Disability rights advocate, Jodie Hoger, has worked for TAFE NSW for 27 years and is an immensely proud blind woman. Jodie is a specialist in accessibility and an advanced tech user, but that does not mean she is immune to digital barriers.
Accessibility NSW recently sat down with Jodie to hear about the digital barriers she faces and how she overcomes them. She spoke of a recent “mini meltdown” she had at work when she was trying to complete an internal process, but due to an accessibility issue, could not. “I’m an advanced screen reader and I’m a whiz at technology but trying to do simple tasks is sometimes impossible and incredibly frustrating.” These types of barriers impact organisational culture and may result in workplaces losing the additional value that diversity brings.
So often, Jodie comes across tasks at her work that are not compatible with screen readers. “I have found that as you climb the professional ladder, the systems are less accessible. That says a lot about the opportunities afforded to professionals living with a disability.”
Every day, Jodie admitted, she encounters problems accessing technology, whether at home or at work.
Addressing systemic challenges
Born with retinal dystrophy, Jodie was declared legally blind by the age of 15. By 30, she was totally blind. “It was then when I embraced who I was, which was both liberating because I wasn’t trying to constantly fit in anymore, and terrifying because I had accepted, I was totally blind.”
A driven, determined, and inspiring leader, Jodie desires to do her job well, but over time, the barriers have weighed on her mental health. “I have been in very dark places at the bottom of the pit, and I never want to be there again. So now I am noisy, and I use my voice and my position to prevent others from falling too.”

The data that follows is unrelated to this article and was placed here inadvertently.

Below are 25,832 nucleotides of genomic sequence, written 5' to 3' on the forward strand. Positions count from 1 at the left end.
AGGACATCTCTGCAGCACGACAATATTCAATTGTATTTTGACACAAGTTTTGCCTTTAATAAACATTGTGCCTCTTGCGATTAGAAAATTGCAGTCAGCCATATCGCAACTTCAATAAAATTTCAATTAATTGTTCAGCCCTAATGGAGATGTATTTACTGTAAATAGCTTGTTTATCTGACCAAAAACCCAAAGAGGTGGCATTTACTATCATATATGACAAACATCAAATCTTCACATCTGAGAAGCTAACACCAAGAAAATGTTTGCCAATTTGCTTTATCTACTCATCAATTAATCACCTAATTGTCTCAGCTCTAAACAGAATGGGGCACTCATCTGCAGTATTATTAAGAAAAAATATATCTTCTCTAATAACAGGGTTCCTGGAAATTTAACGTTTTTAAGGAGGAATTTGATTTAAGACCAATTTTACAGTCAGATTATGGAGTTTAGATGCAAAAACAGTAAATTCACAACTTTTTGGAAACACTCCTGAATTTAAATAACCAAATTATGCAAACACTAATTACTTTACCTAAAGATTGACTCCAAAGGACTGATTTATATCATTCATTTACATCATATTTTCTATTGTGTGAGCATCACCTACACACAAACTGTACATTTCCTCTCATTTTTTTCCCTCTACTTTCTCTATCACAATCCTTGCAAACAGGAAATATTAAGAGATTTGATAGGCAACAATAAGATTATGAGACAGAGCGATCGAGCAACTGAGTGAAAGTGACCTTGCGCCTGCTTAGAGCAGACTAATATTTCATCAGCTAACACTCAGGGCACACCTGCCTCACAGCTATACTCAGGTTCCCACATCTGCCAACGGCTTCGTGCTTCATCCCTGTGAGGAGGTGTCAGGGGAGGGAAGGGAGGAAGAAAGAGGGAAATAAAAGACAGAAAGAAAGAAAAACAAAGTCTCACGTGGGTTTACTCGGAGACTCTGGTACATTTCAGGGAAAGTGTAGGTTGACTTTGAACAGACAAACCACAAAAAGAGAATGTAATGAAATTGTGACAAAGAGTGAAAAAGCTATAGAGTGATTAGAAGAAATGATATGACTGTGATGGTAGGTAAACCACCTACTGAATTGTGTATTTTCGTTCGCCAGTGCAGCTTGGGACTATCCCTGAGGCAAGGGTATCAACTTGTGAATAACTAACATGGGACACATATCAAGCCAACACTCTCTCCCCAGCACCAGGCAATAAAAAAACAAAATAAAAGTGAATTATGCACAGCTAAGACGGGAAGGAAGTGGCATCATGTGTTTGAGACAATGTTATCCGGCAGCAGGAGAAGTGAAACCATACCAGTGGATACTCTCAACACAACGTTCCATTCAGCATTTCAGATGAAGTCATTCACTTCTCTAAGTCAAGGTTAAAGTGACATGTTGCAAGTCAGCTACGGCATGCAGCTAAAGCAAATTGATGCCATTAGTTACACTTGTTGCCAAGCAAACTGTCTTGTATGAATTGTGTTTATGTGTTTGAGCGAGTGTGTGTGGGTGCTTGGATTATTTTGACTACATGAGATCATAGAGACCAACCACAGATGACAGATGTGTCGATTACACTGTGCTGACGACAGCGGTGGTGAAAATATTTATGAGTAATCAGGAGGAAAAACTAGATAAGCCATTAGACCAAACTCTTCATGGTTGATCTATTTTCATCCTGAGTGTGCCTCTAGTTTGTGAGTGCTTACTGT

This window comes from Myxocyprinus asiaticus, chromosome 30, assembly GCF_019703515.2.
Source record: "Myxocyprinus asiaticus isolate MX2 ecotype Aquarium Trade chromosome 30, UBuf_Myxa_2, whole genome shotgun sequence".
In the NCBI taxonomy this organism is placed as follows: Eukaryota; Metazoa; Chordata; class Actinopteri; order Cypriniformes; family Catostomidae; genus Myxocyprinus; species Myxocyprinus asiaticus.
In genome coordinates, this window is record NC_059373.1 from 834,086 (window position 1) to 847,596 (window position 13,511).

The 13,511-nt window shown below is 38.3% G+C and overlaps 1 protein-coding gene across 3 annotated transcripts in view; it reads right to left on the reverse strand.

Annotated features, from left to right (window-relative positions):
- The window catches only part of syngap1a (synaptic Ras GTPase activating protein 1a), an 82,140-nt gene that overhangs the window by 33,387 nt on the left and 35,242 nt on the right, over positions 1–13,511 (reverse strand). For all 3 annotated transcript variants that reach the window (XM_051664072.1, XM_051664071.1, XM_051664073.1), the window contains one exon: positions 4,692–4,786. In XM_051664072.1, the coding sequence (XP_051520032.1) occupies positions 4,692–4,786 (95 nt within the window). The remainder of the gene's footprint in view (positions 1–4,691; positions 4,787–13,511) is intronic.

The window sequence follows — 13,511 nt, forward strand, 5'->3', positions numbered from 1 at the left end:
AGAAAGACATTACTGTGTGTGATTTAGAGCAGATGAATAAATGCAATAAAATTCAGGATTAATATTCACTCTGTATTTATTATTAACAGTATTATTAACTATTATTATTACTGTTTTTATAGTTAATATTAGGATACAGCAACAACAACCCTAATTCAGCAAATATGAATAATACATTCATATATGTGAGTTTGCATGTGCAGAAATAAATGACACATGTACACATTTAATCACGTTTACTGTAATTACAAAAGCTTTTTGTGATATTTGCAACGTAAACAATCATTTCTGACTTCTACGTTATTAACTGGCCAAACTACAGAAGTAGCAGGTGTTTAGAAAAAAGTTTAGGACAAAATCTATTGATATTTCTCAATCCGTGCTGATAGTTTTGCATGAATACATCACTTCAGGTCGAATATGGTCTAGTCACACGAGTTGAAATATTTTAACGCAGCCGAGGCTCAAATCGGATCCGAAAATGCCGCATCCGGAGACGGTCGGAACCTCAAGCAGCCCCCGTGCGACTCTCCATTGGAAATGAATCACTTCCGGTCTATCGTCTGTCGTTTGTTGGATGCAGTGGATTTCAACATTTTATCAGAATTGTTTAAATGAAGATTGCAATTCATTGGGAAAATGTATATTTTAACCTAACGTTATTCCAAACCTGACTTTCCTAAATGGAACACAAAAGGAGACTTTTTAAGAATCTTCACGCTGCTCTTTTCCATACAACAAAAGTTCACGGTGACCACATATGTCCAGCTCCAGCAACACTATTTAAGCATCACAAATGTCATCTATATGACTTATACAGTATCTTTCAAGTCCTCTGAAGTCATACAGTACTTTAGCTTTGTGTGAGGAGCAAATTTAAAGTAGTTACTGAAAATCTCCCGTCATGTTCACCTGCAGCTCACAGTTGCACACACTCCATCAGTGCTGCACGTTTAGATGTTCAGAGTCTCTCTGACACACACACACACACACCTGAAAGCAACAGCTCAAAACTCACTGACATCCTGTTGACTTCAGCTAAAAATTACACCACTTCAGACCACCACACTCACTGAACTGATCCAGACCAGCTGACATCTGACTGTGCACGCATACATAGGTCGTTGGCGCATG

As a Manager for Disability and Access Services at TAFE NSW, Jodie leads a team of 13 staff who support learners with a disability to succeed in their chosen course. “It is much more than that though. We are changing the world one person at a time,” Jodie confided. She and her team address barriers in tertiary education by developing adjustment plans, providing in-class teaching support and the necessary technology and systems to ensure each learner is fully included and has equal learning opportunities. She is also a Disability Council NSW committee member, Co-Chair of TAFE-Ability and was recently awarded the Regional Diversity and Inclusion Champion Award.
Inclusive design matters
“Technology, when it works, changes people’s lives. When it is not working, the barriers are thoughtless because accessibility has not been [considered],” Jodie said. Access for those living with a disability is often discussed during the implementation phase of a new product, which is far too late. Accessibility for everyone needs to be part of the initial concept design, including user-testing with real people living with disabilities to provide vital, candid feedback.
While safeguarding sensitive information ranks high on the priority lists of most organisations, Jodie pointed out that our actions aimed at enhancing data protection could also have negative effects on digital accessibility. “It’s important to protect sensitive information, but not at the expense of accessibility. As a blind woman, technology has opened the world to me.”
“The same goes for artificial intelligence and virtual reality... Many pathways could be created if disability is part of the discussion, and not just an area for [later] improvement,” Jodie added.
Accessibility is a priority for the NSW Government, and we are making sure that we build, buy, and deliver services and products that everyone can use. For more information on ensuring your workplace is inclusive, check out the Accessibility and Inclusivity Toolkit. Within it, you can find the resources, tools, and training needed to help you meet accessibility guidelines and ensure that your products and services are accessible to everyone, regardless of abilities.